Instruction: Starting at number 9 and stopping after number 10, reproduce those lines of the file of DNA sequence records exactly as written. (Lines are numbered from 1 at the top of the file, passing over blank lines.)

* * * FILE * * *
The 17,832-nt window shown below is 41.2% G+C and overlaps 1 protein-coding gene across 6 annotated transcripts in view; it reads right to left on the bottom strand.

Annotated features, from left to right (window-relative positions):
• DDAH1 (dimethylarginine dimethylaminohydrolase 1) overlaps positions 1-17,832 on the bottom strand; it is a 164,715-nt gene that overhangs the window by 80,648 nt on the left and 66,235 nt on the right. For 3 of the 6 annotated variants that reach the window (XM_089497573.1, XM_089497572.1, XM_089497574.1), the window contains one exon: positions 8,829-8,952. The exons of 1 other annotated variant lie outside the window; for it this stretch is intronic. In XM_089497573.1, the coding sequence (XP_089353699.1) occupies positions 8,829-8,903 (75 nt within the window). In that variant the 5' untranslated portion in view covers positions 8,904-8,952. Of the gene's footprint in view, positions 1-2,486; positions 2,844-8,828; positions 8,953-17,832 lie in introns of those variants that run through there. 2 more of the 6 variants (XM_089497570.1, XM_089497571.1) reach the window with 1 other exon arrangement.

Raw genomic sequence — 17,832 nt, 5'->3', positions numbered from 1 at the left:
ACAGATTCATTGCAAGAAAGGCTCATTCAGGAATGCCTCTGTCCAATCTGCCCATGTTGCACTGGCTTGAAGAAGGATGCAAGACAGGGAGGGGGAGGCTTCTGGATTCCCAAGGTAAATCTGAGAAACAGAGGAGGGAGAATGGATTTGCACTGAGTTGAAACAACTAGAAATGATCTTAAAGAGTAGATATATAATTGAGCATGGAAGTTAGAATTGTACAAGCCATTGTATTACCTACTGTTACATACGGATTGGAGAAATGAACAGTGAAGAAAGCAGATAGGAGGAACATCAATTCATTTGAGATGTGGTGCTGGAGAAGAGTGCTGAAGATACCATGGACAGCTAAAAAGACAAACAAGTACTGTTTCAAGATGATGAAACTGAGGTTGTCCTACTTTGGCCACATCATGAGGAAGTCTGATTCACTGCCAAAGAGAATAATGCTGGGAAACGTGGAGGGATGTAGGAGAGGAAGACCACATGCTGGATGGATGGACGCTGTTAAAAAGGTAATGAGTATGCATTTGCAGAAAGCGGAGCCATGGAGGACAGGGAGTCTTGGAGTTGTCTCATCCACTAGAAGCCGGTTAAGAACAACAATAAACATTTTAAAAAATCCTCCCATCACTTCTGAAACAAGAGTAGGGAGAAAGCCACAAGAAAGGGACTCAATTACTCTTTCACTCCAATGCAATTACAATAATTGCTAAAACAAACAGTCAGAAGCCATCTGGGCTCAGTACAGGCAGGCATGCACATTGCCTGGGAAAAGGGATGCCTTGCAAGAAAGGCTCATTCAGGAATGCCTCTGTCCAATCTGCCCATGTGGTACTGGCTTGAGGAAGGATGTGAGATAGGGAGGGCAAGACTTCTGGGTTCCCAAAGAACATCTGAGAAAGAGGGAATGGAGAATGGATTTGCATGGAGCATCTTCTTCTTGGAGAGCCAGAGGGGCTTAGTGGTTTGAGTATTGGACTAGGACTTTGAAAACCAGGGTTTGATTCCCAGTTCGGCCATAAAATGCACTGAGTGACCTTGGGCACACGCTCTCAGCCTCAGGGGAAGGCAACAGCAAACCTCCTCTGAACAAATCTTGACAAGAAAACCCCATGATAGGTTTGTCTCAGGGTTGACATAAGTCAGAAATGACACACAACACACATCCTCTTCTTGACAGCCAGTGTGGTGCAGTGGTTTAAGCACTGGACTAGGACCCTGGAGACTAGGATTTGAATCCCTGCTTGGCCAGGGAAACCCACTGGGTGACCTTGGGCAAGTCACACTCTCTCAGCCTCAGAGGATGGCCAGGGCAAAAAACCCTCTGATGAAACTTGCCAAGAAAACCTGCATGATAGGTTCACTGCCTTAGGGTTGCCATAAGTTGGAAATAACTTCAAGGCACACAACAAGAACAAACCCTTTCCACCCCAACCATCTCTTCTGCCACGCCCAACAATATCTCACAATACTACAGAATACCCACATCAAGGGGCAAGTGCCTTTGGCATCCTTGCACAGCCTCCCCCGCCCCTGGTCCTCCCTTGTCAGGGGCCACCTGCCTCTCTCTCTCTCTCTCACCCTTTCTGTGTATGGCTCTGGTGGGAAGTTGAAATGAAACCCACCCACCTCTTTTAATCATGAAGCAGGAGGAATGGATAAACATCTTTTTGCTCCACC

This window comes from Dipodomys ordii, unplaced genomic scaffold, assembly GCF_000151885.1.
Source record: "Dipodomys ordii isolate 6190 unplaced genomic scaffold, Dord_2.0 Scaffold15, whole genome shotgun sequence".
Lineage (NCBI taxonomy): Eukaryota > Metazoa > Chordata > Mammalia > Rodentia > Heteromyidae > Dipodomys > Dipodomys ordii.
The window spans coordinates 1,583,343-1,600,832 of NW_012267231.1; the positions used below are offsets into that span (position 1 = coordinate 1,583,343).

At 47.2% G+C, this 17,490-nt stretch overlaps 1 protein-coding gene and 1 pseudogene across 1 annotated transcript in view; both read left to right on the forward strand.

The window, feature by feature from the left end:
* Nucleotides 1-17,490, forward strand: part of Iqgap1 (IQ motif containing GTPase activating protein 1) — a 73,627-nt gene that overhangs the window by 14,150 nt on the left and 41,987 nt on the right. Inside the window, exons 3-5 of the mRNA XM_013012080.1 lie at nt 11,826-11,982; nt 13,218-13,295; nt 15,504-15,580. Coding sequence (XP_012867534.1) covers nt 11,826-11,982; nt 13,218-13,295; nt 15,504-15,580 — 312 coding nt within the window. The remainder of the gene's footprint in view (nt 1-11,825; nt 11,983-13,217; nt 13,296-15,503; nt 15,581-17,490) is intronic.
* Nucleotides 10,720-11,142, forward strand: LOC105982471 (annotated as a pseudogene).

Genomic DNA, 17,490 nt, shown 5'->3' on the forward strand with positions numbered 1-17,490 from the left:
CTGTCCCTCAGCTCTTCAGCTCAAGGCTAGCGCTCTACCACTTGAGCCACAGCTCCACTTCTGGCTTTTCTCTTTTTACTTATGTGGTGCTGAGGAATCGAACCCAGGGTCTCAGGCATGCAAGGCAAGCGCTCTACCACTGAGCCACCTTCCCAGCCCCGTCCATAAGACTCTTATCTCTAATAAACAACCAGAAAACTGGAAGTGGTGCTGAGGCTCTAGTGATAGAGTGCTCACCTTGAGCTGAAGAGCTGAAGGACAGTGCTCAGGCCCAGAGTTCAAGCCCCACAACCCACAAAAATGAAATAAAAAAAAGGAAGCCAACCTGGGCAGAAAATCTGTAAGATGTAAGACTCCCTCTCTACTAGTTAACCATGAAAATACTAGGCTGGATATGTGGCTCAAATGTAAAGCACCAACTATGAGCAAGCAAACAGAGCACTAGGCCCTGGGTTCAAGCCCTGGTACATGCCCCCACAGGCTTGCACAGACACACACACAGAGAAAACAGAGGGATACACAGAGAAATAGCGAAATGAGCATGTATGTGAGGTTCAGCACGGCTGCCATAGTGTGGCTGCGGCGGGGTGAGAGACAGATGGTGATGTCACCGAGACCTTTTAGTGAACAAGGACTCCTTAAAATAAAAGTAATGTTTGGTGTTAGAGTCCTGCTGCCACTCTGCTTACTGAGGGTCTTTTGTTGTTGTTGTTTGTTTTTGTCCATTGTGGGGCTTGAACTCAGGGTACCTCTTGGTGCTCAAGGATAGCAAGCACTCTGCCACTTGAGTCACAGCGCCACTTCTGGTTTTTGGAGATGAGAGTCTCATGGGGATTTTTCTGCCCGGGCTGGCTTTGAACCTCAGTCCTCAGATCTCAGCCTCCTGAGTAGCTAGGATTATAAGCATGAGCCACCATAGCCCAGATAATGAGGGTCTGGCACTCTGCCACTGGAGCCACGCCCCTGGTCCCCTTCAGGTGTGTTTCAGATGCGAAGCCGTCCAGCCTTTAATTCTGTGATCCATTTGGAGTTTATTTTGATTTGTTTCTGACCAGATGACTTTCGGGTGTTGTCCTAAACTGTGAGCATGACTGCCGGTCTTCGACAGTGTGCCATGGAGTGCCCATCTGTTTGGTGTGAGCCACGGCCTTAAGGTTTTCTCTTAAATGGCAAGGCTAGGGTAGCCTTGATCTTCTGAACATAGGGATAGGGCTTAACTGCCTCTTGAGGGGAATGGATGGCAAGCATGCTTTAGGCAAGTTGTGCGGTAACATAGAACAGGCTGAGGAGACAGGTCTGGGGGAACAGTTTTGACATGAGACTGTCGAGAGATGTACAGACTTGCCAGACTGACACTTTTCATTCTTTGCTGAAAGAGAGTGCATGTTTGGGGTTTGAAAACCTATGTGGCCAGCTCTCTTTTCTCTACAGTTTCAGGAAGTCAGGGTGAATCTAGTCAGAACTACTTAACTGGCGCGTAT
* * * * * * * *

The window spans coordinates 1,583,343-1,600,832 of NW_012267231.1; the positions used below are offsets into that span (position 1 = coordinate 1,583,343).

At 47.2% G+C, this 17,490-nt stretch overlaps 1 protein-coding gene and 1 pseudogene across 1 annotated transcript in view; both read left to right on the forward strand.